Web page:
I was seventeen at the time, and six months seemed like an eternity. I agreed to the terms because I thought that day would never arrive. When it did, my father stuck to his guns. Boarding the plane I wanted to cry. I figured my life was pretty much ruined.

It was rough in the beginning. I lived a bike ride from Ralph's Academy in Pleasant Hill, California. Getting used to the fast-paced nature of the big city after growing up on an island where everything happens slow was one thing, but trying to adjust to an environment where I had no friends or waves to catch was another matter entirely I got insanely bored, and the only thing I could do to quench that boredom was train.

I peddled down to Ralph's twice a day, everyday. I realize most of you reading this book would probably kill for such an opportunity, but at that time jiu-jitsu wasn't as mainstream as it is now. I had no idea that you could make a career out of grappling. All I knew was that I was bored out of my mind with no one to cruise with.

My main goal was still to become the best fighter out there, but I didn't yet see jiu-jitsu as the ultimate discipline for the street. It relied heavily upon the gi, and no one I had paired up with in the street had ever worn a gi. As a result, I trained without a gi whenever I had a chance.

In an attempt to sway me over to the traditional route, a couple of guys I trained with showed me a tape of jiu-jitsu competition. I suppose the idea was to get my blood pumping from the highly competitive nature of a jiu-jitsu tournament, but at the time I was still so obsessed with striking and knockouts, I missed the point entirely.

The boredom was what caused me to enter my first competition as a white belt. I had been earning more and more taps over my training partners, and Ralph wanted to see me compete. Not thinking much of it, I went to the event, threw on my gi, and climbed onto the mats. I must have been out there for less than a minute when I felt this fire well up inside of me. My mind turned off, and everything washed away except for my jiu-jitsu. I knew it wasn't a street fight, but it was still a fight. I gave everything I

had, and by the end of the day I had defeated all of my opponents in my division, as well as all of my opponents in the open white-belt division. I entered the tournament certain it would be a long, drawn-out day, and I left feeling the most excitement I'd had since coming to California.

Wanting more of that fire and excitement, I entered Joe Moreira's Blue Belt International not long after. Although I was still a white belt, I managed to defeat all of my blue belt opponents. They were obviously of much higher caliber than what I had experienced in the first tournament, and I started getting the feel for what a jiu-jitsu tournament was all about. It was about the competition. The will to win. Stringing together the techniques you've been learning from day to day to form a science. It was about shedding the future and the past so that nothing mattered but the moment. It was about all these things, and I absolutely loved it.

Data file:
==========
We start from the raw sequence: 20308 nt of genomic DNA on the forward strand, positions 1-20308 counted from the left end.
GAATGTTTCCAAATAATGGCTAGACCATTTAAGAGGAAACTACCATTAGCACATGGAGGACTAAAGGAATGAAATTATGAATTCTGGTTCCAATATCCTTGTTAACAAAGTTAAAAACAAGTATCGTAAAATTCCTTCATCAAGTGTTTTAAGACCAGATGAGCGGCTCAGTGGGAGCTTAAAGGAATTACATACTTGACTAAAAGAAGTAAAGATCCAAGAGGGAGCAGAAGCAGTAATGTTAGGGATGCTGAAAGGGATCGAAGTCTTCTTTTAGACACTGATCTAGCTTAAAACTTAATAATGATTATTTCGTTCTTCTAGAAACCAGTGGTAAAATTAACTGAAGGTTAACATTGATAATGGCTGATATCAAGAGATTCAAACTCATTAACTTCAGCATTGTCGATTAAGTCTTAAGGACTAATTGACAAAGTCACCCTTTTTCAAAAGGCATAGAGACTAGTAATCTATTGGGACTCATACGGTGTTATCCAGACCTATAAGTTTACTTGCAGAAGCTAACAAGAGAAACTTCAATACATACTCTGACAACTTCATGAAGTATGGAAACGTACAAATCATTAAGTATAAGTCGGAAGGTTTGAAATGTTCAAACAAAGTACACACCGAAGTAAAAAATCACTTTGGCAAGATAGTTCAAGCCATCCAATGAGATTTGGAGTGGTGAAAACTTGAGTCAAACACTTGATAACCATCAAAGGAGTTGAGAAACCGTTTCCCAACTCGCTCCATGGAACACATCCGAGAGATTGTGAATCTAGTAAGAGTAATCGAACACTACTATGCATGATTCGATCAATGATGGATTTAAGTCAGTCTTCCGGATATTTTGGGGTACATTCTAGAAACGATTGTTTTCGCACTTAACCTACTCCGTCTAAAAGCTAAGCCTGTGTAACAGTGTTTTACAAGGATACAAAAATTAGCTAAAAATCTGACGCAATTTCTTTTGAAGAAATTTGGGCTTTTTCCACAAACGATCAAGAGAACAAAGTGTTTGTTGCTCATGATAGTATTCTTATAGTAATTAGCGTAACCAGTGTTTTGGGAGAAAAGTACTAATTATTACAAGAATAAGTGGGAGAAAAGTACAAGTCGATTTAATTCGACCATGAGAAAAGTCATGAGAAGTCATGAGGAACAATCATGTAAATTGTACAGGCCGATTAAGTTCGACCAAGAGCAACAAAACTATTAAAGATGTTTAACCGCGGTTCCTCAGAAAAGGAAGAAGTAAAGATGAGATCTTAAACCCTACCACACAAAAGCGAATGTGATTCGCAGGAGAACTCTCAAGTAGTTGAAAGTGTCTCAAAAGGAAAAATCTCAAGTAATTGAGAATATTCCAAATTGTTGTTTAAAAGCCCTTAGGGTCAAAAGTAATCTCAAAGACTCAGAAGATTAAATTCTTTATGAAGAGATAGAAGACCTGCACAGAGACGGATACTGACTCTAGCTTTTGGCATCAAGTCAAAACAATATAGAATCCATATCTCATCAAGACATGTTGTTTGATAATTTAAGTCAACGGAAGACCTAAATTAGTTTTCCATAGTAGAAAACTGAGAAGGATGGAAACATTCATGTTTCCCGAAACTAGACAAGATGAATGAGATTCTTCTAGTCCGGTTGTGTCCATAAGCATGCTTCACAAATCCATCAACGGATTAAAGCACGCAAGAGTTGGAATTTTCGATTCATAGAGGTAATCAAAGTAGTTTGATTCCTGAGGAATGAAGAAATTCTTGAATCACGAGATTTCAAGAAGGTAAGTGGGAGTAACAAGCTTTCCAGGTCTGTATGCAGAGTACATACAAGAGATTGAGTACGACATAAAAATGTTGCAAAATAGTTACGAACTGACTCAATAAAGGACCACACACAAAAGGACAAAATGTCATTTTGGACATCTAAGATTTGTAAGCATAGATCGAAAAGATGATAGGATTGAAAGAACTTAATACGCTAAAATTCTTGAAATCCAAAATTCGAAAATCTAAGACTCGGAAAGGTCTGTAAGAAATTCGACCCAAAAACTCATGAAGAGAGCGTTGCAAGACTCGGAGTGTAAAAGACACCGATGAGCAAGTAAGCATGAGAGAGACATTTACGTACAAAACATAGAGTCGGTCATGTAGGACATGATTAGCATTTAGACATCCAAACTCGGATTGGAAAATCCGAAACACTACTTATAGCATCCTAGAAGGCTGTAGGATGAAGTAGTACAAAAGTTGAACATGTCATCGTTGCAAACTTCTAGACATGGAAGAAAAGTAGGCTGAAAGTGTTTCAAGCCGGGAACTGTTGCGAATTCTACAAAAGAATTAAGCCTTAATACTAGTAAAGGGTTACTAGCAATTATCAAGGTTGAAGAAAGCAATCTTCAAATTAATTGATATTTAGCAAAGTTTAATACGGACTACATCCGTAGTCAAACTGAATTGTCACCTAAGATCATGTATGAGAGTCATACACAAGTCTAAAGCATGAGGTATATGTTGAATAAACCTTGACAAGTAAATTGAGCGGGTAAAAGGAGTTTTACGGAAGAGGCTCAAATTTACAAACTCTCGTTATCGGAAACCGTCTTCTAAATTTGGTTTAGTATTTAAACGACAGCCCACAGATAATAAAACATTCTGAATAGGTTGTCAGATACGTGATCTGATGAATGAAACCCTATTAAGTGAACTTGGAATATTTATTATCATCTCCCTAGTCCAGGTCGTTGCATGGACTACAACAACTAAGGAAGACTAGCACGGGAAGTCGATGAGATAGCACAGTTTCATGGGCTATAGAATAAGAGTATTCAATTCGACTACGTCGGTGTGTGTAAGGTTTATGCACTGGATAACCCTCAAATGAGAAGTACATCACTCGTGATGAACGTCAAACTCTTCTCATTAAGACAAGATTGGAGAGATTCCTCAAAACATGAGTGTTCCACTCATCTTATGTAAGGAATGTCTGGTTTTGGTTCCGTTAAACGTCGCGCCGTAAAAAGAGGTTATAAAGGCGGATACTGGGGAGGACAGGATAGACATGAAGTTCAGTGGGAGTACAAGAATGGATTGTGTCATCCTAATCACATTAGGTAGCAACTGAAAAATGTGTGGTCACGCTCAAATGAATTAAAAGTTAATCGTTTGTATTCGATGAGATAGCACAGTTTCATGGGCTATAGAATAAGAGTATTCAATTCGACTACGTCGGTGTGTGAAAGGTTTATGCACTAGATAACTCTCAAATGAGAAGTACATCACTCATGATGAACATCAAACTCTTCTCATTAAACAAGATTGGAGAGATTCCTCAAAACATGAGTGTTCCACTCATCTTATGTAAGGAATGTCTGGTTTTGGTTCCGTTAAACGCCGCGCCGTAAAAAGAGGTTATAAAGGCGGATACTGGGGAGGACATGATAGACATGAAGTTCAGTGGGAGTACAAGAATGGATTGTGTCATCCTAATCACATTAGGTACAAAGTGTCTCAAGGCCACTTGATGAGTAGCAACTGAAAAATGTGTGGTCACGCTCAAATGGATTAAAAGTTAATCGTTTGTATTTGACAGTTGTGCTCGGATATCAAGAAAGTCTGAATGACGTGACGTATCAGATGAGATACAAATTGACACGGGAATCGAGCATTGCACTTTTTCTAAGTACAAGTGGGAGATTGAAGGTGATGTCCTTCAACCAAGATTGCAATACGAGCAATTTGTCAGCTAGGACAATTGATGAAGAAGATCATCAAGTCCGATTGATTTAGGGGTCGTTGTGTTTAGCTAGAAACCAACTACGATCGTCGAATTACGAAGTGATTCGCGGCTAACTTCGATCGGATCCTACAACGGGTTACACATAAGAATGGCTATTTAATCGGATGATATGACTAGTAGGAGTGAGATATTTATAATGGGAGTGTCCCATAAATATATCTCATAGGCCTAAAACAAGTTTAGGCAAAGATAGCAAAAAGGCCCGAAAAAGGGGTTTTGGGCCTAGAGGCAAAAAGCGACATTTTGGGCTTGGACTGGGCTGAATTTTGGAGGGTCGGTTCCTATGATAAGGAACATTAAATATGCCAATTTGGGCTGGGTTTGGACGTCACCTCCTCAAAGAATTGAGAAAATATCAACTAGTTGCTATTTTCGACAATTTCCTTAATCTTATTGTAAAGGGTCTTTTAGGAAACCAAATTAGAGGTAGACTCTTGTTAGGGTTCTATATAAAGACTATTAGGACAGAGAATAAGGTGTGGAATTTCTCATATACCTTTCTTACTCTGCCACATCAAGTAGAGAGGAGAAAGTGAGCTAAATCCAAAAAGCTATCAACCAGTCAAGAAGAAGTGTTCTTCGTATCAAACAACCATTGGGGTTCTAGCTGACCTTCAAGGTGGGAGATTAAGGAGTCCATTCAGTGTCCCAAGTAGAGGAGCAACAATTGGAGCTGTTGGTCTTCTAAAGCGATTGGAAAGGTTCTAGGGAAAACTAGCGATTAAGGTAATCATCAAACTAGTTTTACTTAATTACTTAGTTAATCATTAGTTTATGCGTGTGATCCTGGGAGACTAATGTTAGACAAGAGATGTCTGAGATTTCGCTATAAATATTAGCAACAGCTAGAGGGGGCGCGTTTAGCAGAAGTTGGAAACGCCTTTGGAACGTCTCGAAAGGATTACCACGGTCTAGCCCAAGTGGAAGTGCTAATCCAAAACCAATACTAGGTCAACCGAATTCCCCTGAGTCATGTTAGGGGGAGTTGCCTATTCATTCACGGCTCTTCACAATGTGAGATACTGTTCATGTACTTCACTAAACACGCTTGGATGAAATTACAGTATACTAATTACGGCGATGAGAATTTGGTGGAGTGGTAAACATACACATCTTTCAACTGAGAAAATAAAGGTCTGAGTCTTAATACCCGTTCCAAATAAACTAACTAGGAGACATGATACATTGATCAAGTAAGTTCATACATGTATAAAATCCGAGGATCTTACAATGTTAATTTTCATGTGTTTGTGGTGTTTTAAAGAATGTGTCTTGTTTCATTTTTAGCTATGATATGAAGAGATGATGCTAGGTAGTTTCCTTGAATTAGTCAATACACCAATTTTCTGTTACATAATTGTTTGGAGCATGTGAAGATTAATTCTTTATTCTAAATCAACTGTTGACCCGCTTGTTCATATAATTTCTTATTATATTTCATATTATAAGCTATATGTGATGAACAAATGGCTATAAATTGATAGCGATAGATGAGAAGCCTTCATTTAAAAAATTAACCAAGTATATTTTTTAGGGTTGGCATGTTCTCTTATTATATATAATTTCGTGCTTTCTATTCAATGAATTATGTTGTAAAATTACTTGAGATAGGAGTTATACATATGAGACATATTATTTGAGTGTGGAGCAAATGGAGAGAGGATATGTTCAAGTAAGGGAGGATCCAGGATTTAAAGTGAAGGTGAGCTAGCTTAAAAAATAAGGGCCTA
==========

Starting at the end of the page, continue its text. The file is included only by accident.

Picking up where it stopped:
As one competition led to another, it didn't take long for the appeal to turn into obsession. Jiu-jitsu became all I could think about. I thought about it when eating, when taking a shower, when walking down the street. I would have dreams about strangling my opponents. In a way, jiu-jitsu started to drive me crazy because I couldn't get the techniques and set-ups out of my head, not even for a moment. Realizing my only hope of expelling the discipline from my mind was to master it to the best of my ability, I put all of my focus into training.

Three and a half years after I began, I received my black belt. I had competed in a large number of tournaments by that point, so I flew down to Brazil and entered the Brazilian jiu-jitsu World Championships, the Mundi-als. I didn't have any preconceived notions as far as how I would do going in, but when I made it to the finals I came to a profound conclusion. I was sitting down having lunch with a friend, and he informed me of just howT monumental winning the Mundials would be. It started to sink in, and I told myself right then that I didn't care if my opponent broke my arm or leg or back. I was going to do whatever it took to win.

When I boarded the plane to head back to California, I was the first non-Brazilian in history to have won the Brazilian jiu-jitsu World Championships.

Boxing Simplified

Boxing Simplified

Devoted as I am to popularizing amateur boxing and to improving the caliber of this particularly desirable competitive sport, I am highly enthusiastic over John Walsh's boxing instruction book. No one in the United States today can equal John's record as an amateur boxer and a coach. He is highly regarded as a sportsman. Before turning to coaching and the practice of law John was one of the most successful college and Golden Gloves boxers the sport has ever known.